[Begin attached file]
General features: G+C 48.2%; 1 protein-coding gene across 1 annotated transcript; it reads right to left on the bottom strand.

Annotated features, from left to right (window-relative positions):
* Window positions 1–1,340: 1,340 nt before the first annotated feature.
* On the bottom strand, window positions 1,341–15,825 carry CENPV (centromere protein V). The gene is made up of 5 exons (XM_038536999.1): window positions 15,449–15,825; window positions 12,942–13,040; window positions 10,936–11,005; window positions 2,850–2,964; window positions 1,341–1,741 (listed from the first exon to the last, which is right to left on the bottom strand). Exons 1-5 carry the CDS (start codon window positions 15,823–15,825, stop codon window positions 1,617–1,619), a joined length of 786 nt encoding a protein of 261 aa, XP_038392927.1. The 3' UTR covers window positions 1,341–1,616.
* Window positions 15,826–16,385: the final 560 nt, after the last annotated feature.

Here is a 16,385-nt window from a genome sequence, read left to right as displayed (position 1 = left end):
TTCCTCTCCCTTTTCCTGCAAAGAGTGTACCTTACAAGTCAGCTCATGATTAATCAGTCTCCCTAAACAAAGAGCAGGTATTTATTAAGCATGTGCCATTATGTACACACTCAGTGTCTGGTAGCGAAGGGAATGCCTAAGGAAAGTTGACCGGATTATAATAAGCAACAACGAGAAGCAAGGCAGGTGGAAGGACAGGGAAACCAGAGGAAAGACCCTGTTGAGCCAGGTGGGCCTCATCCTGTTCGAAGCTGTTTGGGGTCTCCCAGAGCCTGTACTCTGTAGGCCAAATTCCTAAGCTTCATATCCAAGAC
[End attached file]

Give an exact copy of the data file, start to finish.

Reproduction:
General features: G+C 48.2%; 1 protein-coding gene across 1 annotated transcript; it reads right to left on the bottom strand.

Annotated features, from left to right (window-relative positions):
* Window positions 1–1,340: 1,340 nt before the first annotated feature.
* On the bottom strand, window positions 1,341–15,825 carry CENPV (centromere protein V). The gene is made up of 5 exons (XM_038536999.1): window positions 15,449–15,825; window positions 12,942–13,040; window positions 10,936–11,005; window positions 2,850–2,964; window positions 1,341–1,741 (listed from the first exon to the last, which is right to left on the bottom strand). Exons 1-5 carry the CDS (start codon window positions 15,823–15,825, stop codon window positions 1,617–1,619), a joined length of 786 nt encoding a protein of 261 aa, XP_038392927.1. The 3' UTR covers window positions 1,341–1,616.
* Window positions 15,826–16,385: the final 560 nt, after the last annotated feature.

Here is a 16,385-nt window from a genome sequence, read left to right as displayed (position 1 = left end):
TTCCTCTCCCTTTTCCTGCAAAGAGTGTACCTTACAAGTCAGCTCATGATTAATCAGTCTCCCTAAACAAAGAGCAGGTATTTATTAAGCATGTGCCATTATGTACACACTCAGTGTCTGGTAGCGAAGGGAATGCCTAAGGAAAGTTGACCGGATTATAATAAGCAACAACGAGAAGCAAGGCAGGTGGAAGGACAGGGAAACCAGAGGAAAGACCCTGTTGAGCCAGGTGGGCCTCATCCTGTTCGAAGCTGTTTGGGGTCTCCCAGAGCCTGTACTCTGTAGGCCAAATTCCTAAGCTTCATATCCAAGAC